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Rule Changes on Converting T-IRA's to Roth? What?
Old 12-31-2012, 11:39 PM   #1
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Rule Changes on Converting T-IRA's to Roth? What?

I just saw this in a "summary" of the tentative agreement on avoiding the fiscal cliff.

First I've heard of this issue. I used italics on the relevant text:

Quote:
Across-the-board cuts

Delays for two months $109 billion worth of across-the-board spending cuts set to start striking the Pentagon and domestic agencies this week. Cost of $24 billion is divided between spending cuts and new revenues from rules changes on converting traditional individual retirement accounts into Roth IRAs


This is the quote source: Details of the deal to avert the 'fiscal cliff'

Can anyone shed any light on this?
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Old 01-01-2013, 12:13 AM   #2
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The article on Bloomberg mentions 401k specifically not tIRA's like your article.

Quote:
Half of the $24 billion cost of delaying the cuts would be covered by allowing 401(k) retirement account holders to convert some of their balances into Roth-style individual retirement accounts that can be tapped tax-free in retirement, said a Senate aide familiar with the talks.

The change would raise revenue because people who do such conversions pay income taxes up front. The conversions arenít currently allowed in 401(k) plans, the aide said.
White House Reaches Budget Agreement With Republicans - Bloomberg
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Old 01-01-2013, 04:19 AM   #3
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If that extends the pro rata rule to include the pre-tax portion of 401(k)s, instead of establishing a separate rule, it basically kills the idea of a Backdoor Roth for anyone with substantial pre-tax 401(k) balances.
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Old 01-01-2013, 08:43 AM   #4
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Originally Posted by Mike1968 View Post
The article on Bloomberg mentions 401k specifically not tIRA's like your article.

White House Reaches Budget Agreement With Republicans - Bloomberg
Quote:
Half of the $24 billion cost of delaying the cuts would be covered by allowing 401(k) retirement account holders to convert some of their balances into Roth-style individual retirement accounts that can be tapped tax-free in retirement, said a Senate aide familiar with the talks.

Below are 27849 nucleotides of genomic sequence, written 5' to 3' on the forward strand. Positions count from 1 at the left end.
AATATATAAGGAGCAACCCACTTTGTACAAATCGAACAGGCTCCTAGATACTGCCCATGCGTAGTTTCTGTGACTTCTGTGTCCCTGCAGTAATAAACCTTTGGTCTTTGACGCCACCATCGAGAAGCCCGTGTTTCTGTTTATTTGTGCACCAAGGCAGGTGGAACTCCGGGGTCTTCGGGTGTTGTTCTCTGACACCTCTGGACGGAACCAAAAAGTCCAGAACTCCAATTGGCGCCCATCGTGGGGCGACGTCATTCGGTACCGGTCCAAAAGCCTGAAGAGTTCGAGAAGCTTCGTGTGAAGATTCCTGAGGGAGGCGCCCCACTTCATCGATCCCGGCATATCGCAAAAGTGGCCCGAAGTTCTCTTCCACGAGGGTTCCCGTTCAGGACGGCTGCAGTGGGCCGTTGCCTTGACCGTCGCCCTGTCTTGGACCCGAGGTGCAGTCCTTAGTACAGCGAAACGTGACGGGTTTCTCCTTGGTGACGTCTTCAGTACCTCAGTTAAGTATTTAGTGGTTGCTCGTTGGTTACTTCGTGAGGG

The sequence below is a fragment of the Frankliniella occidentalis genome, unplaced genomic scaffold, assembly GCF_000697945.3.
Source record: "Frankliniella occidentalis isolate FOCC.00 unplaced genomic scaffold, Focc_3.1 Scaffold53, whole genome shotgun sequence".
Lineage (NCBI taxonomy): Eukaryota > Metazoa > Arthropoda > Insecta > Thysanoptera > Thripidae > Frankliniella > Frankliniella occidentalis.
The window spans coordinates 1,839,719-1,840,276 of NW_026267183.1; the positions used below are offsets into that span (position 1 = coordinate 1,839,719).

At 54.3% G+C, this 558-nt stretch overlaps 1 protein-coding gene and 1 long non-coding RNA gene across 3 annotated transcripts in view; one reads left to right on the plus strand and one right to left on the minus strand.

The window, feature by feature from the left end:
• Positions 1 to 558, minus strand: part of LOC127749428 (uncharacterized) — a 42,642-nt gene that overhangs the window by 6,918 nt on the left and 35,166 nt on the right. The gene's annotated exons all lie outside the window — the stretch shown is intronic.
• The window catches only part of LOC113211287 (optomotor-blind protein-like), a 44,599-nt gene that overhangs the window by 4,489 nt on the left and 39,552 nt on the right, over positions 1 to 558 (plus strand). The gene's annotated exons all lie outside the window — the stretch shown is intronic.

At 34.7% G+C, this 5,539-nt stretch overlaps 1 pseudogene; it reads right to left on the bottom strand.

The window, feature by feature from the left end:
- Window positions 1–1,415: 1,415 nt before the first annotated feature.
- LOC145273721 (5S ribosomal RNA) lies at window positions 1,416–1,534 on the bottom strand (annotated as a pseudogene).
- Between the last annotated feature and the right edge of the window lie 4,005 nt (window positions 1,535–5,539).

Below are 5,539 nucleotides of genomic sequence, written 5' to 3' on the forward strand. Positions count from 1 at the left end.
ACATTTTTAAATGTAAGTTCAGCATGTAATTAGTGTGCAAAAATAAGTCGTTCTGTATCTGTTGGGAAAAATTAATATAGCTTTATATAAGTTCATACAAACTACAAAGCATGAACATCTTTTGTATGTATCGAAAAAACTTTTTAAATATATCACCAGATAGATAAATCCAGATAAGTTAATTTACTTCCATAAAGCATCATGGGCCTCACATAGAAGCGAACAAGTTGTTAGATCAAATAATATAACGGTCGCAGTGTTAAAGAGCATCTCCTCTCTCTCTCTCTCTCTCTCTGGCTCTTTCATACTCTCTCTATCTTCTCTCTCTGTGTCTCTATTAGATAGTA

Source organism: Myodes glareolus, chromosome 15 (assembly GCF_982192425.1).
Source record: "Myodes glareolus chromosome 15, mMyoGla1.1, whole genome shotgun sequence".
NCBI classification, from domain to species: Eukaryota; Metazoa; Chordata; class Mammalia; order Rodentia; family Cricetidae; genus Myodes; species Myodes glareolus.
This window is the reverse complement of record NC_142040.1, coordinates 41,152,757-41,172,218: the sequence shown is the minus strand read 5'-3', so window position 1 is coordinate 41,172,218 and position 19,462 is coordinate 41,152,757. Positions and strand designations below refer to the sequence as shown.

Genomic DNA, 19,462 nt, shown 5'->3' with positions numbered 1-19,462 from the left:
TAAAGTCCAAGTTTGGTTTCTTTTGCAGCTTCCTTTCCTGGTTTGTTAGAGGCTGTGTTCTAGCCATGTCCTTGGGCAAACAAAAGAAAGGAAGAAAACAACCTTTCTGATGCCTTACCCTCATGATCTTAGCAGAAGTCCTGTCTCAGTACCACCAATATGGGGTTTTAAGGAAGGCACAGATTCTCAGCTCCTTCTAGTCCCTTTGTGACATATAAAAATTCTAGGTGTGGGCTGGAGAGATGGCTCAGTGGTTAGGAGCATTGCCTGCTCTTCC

The change would raise revenue because people who do such conversions pay income taxes up front. The conversions arenít currently allowed in 401(k) plans, the aide said
I don't understand this. I just did an in-plan Roth conversion late last year (2012) on a 401K plan. Unless they plan to withold taxes when you do the conversion. In my case, no tax was witheld.
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Old 01-01-2013, 08:50 AM   #5
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A 401(k) in-plan Roth conversion (also called an "in-plan Roth rollover") allows you to transfer the non-Roth portion of your 401(k) account into a designated Roth account within the same plan. The amount you convert is subject to federal income tax in the year of the conversion (except for any nontaxable basis you have in the amount transferred), but qualified distributions from the Roth account in the future are entirely income tax free.
401(k) In-Plan Roth Conversions - 360 Degrees of Financial Literacy

So even if they didn't withhold tax, you're still responsible for paying tax on the amount converted.

Wouldn't it be unusual to withhold taxes in such an in-plan conversion, since any such withholding would constitute effectively taking money out of a 401(k) without penalty?
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Old 01-01-2013, 09:47 AM   #6
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Originally Posted by bicker View Post
401(k) In-Plan Roth Conversions - 360 Degrees of Financial Literacy

So even if they didn't withhold tax, you're still responsible for paying tax on the amount converted.

Wouldn't it be unusual to withhold taxes in such an in-plan conversion, since any such withholding would constitute effectively taking money out of a 401(k) without penalty?
I realize that I have to pay the tax on the conversion. The forms stated that several times.

Unless they change the way the taxes are paid and when, this "new" rule is not really new.
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Old 01-01-2013, 09:51 AM   #7
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Here's the actual text related to my concern:
Code:
155
16 SEC. 1002. AMOUNTS IN APPLICABLE RETIREMENT PLANS
17 MAY BE TRANSFERRED TO DESIGNATED
18 ROTH ACCOUNTS WITHOUT DISTRIBUTION.
19 (a) IN GENERAL.—Section 402A(c)(4) is amended by
20 adding at the end the following:
21 ‘‘(E) SPECIAL RULE FOR CERTAIN TRANS-
22 FERS.—In the case of an applicable retirement
23 plan which includes a qualified Roth contribu-
24 tion program—
156
1 ‘‘(i) the plan may allow an individual
2 to elect to have the plan transfer any
3 amount not otherwise distributable under
4 the plan to a designated Roth account
5 maintained for the benefit of the indi-
6 vidual,
7 ‘‘(ii) such transfer shall be treated as
8 a distribution to which this paragraph ap-
9 plies which was contributed in a qualified
10 rollover contribution (within the meaning
11 of section 408A(e)) to such account, and